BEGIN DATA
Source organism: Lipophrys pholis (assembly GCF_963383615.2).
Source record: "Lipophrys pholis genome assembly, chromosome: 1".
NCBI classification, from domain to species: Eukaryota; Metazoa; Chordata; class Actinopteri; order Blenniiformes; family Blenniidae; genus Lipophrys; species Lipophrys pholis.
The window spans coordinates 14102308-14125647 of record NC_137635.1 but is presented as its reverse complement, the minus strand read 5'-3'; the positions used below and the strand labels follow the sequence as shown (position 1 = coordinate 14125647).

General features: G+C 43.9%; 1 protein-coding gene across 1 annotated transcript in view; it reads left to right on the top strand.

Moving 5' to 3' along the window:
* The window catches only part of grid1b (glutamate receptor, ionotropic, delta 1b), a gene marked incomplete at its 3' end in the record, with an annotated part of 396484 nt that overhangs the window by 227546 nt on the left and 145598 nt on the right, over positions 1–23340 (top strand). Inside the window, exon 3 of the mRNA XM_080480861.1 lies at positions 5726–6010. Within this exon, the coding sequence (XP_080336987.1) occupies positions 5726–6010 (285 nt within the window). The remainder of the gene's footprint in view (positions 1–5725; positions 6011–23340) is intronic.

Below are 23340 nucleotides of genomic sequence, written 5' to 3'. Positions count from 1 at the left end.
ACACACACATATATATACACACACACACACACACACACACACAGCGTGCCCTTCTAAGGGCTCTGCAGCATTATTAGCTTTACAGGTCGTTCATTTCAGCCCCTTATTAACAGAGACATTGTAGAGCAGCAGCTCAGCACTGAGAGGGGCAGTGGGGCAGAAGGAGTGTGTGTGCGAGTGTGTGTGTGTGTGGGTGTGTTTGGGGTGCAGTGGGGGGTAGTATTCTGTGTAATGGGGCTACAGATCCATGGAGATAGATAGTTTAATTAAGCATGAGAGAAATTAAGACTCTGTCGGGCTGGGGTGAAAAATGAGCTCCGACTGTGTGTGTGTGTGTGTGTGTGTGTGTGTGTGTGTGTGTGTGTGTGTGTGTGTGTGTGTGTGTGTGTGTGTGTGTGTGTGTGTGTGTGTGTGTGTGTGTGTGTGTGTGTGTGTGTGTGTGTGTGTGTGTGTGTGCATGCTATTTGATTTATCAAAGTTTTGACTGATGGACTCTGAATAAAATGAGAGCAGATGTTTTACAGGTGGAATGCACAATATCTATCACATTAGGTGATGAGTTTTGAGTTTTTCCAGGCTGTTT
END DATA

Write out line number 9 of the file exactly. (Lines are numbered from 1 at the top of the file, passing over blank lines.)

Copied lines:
ACACACACATATATATACACACACACACACACACACACACACAGCGTGCCCTTCTAAGGGCTCTGCAGCATTATTAGCTTTACAGGTCGTTCATTTCAGCCCCTTATTAACAGAGACATTGTAGAGCAGCAGCTCAGCACTGAGAGGGGCAGTGGGGCAGAAGGAGTGTGTGTGCGAGTGTGTGTGTGTGTGGGTGTGTTTGGGGTGCAGTGGGGGGTAGTATTCTGTGTAATGGGGCTACAGATCCATGGAGATAGATAGTTTAATTAAGCATGAGAGAAATTAAGACTCTGTCGGGCTGGGGTGAAAAATGAGCTCCGACTGTGTGTGTGTGTGTGTGTGTGTGTGTGTGTGTGTGTGTGTGTGTGTGTGTGTGTGTGTGTGTGTGTGTGTGTGTGTGTGTGTGTGTGTGTGTGTGTGTGTGTGTGTGTGTGTGTGTGTGTGTGTGTGTGTGTGCATGCTATTTGATTTATCAAAGTTTTGACTGATGGACTCTGAATAAAATGAGAGCAGATGTTTTACAGGTGGAATGCACAATATCTATCACATTAGGTGATGAGTTTTGAGTTTTTCCAGGCTGTTT